Training future surgeons using distance-learning technology is an important part of today’s hospital operation that comes with high bandwidth requirements, long-distance transmission obstacles and RF and EMI challenges. Thanks to a new visual training system designed by Midtown Video utilizing FiberPlex fiber optics technology, one regional hospital has been able to overcome these challenges so future surgeons can view live medical procedures without having to step into the operating room.
“The production of training content used to get in the way of the rest of the hospital’s operations, but fiber optics have allowed us to extend camera and audio signals a distance comfortable for production and medical teams to operate simultaneously,” says Jesse Miller with Midtown Video, an AV system integrator located in Miami.
The Miami hospital, which has one of the more progressive residency and fellowship programs in the nation, hired Midtown Video to install a training video system that includes HD cameras, microphones, intercom and IFB in two operating rooms, and a NewTek Tricaster 860, Mackie audio mixer and Crestron integration system in the surgical viewing room. The surgical viewing room doubles as studio operations and control. All signal routing between the two rooms is done through fiber optic technology by FiberPlex Technologies, specifically the LightViper digital audio snake and a customized mobile rack unit (FiberPlex TDP) comprising FiberPlex TD Series of HD-SDI-to-optical output modules for up to 72Gbps bidirectional optical transport.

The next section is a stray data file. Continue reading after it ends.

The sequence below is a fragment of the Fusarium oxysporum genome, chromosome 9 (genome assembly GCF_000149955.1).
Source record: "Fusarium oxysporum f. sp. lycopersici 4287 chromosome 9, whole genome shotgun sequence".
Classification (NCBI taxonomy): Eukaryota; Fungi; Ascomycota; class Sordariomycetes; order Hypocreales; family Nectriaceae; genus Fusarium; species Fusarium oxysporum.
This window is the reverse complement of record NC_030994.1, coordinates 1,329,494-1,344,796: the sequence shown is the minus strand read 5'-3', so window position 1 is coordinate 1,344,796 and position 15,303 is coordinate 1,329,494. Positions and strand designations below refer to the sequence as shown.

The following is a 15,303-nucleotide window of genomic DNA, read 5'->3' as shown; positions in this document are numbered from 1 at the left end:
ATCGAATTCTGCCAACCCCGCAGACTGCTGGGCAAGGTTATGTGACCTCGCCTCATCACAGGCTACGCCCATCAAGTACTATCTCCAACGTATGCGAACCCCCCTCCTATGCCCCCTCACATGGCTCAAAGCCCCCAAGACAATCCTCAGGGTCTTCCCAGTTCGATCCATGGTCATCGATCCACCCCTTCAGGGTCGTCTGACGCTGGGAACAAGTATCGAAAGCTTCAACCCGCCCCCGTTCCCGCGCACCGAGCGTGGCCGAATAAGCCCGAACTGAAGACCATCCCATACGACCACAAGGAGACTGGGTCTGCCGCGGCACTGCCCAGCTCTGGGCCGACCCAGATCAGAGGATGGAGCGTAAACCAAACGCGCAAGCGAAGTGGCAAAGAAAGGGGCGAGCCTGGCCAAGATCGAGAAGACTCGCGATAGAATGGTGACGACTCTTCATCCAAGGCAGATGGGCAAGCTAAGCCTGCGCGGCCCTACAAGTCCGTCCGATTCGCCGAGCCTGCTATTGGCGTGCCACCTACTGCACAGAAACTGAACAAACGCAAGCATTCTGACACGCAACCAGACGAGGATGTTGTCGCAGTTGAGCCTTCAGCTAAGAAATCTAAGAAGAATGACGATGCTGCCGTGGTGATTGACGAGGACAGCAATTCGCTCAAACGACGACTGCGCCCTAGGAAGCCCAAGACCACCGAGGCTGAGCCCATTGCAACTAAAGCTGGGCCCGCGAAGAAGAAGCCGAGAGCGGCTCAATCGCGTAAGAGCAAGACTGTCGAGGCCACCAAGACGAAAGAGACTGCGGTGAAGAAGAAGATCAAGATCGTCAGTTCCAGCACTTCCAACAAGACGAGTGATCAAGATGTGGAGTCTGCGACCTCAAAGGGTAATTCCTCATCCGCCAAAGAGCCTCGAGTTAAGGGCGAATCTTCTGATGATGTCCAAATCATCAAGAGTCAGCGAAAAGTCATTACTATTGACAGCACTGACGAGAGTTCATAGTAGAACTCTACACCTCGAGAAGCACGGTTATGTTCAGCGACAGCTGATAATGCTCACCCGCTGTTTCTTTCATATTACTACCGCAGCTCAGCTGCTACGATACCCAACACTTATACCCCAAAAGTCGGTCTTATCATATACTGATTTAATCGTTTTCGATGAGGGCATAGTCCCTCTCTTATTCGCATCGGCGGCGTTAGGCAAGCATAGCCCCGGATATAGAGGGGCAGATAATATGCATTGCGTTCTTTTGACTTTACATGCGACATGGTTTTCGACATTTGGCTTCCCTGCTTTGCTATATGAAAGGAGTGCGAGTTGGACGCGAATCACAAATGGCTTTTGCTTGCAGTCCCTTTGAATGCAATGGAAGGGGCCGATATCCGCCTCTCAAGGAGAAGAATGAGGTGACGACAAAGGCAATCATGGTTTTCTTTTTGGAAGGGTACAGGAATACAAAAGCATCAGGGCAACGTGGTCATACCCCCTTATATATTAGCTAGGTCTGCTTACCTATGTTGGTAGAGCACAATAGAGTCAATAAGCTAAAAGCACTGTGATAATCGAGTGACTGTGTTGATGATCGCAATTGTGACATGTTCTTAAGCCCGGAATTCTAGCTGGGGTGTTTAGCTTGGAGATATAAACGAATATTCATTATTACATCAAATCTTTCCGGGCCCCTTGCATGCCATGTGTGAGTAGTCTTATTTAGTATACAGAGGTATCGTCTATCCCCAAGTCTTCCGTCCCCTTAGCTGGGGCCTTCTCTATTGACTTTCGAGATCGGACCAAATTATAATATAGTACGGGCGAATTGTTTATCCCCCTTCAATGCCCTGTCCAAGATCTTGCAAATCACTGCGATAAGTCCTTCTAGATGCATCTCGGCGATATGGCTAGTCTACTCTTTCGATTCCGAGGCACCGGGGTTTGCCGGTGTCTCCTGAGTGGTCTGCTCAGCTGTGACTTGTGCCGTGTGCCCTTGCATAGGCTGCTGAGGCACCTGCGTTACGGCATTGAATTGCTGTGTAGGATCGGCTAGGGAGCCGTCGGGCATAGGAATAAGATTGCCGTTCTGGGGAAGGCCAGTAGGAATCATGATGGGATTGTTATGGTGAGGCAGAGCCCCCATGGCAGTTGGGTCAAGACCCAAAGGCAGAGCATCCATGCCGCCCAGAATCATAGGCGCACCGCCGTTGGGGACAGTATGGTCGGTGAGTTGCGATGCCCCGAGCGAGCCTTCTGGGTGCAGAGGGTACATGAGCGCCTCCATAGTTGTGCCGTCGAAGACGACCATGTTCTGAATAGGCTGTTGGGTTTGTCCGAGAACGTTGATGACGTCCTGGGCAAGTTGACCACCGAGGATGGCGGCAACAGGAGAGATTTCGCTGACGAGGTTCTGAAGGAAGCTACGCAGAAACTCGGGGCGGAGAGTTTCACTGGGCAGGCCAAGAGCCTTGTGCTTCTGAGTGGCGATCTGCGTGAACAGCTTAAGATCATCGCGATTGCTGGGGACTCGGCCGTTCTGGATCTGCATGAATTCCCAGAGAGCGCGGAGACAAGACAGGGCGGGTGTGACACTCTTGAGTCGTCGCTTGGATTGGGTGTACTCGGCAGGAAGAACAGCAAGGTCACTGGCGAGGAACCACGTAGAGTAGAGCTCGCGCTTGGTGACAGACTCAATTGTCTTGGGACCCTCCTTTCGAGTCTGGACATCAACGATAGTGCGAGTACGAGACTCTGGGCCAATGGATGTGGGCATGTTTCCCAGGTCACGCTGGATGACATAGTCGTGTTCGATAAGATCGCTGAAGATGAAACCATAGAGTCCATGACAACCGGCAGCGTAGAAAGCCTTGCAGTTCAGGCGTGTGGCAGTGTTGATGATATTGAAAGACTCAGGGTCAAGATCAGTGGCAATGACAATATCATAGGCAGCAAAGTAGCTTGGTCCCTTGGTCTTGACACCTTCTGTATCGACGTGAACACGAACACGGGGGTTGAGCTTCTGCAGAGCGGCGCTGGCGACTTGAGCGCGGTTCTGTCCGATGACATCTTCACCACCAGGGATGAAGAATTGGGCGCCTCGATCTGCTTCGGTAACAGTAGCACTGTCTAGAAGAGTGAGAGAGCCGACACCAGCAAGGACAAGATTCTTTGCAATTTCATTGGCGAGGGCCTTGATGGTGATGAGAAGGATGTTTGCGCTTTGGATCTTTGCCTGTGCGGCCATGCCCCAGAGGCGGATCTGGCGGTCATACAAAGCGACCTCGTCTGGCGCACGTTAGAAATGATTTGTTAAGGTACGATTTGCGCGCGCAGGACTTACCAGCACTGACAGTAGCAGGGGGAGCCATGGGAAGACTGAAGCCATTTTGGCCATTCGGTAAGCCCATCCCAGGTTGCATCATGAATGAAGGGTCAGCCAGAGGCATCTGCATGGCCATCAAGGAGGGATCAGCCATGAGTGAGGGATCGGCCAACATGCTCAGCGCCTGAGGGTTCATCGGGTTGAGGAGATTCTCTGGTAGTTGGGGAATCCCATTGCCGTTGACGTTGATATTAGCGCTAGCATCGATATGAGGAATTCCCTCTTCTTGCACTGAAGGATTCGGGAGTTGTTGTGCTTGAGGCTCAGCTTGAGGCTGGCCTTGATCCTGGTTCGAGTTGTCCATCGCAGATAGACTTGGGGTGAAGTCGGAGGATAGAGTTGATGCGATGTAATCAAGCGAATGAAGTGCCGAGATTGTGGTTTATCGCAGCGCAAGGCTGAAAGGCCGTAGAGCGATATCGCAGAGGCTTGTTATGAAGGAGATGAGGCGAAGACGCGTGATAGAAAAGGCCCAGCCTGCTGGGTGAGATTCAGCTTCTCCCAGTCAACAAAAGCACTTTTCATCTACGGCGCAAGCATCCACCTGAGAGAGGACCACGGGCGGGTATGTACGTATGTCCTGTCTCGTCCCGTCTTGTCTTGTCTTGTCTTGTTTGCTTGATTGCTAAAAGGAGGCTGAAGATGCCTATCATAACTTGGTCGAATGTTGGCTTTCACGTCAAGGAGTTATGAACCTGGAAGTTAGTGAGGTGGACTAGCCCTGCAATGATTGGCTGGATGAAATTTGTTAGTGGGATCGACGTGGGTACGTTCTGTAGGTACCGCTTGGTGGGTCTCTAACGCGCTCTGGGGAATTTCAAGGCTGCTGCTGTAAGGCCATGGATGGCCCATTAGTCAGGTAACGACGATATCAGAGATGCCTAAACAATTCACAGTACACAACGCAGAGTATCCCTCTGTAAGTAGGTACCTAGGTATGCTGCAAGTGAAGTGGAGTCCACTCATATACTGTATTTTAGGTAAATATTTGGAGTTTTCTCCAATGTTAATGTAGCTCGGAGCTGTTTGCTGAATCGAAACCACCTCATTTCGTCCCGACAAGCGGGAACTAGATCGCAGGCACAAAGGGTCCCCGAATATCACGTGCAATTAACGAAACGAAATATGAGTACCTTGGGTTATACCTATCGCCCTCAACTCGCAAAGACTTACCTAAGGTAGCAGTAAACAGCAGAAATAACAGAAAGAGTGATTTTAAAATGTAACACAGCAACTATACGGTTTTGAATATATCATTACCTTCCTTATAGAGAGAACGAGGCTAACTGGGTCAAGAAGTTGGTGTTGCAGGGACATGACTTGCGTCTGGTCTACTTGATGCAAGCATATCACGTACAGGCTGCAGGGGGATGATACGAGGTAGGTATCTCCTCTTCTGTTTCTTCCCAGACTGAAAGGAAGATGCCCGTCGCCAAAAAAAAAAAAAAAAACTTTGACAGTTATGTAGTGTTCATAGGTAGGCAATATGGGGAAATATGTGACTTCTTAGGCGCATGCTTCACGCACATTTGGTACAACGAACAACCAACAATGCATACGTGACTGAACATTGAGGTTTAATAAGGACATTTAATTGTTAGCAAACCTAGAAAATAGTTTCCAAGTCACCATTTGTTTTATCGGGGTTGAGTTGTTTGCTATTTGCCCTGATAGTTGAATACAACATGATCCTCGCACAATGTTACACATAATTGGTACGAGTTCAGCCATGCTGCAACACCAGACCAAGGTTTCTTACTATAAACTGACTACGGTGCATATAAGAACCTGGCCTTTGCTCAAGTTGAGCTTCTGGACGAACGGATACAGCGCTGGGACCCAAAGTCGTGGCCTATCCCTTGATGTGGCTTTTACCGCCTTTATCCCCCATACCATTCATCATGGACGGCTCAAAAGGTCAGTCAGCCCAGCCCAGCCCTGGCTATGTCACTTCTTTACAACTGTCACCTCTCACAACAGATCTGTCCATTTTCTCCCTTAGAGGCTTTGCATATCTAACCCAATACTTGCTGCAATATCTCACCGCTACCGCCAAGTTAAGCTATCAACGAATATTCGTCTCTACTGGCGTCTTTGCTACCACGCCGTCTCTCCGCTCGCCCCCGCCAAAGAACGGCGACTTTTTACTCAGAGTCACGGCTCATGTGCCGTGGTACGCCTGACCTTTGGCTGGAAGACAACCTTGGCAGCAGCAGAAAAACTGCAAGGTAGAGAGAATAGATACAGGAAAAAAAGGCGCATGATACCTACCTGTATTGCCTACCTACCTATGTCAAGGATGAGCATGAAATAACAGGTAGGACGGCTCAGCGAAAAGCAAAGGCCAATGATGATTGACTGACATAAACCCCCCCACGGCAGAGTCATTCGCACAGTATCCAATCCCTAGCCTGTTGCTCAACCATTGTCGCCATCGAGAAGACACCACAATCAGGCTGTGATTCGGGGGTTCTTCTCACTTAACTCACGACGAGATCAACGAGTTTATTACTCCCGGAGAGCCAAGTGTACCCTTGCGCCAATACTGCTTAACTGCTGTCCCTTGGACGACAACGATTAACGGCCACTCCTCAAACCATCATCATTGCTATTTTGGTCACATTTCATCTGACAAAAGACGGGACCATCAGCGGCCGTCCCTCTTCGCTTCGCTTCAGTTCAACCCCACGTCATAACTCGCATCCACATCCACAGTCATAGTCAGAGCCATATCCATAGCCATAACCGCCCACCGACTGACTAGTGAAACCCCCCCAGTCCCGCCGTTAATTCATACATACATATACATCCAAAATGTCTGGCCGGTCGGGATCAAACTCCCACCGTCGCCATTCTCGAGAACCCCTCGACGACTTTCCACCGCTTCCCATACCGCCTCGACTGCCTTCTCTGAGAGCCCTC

The modules provide the necessary optical conversion for transporting uncompressed 3G-SDI camera feeds as well as that of specialized Karl Storz endoscopic cameras. Because the control room features a Cisco VTC Codec, remote parties participating by teleconference can view the camera, audio and data feeds generated in the local operating rooms.
“Fiber optics is an important part of this because it gives us the broadband needed for uncompressed video to be shared over extra long distances,” comments Miller, who is now able to reduce cable runs to several strands of fiber tucked neatly inside a wall compared to dozens of copper cables running out the door and into the hall of the operating room area.
In addition to reducing conduit width requirements, fiber optic communications provides the electrical isolation and noise immunity properties needed by an audiovisual system in a busy hospital setting with a variety of RF equipment. Unlike a conventional copper snake, the FiberPlex fiber optic audio snake handles preamplification at the source, bypassing the need to re-amplify at the mixing console. The outcome is virtually no noise and superior audio quality.
As a result, operating room cameras and mics record doctors’ every skilled move in linear, uncompressed audio and video for training unparalleled detail and accuracy. Integrating in video conferencing means that remote viewers also benefit from training in real-time.
The hopsital environment can be full of hidden EMI and RFI noise that can play havock on your AV.
Did you know the inherent capacitance, inductance and impedance properties of copper can create frequency altering filters on your audio?
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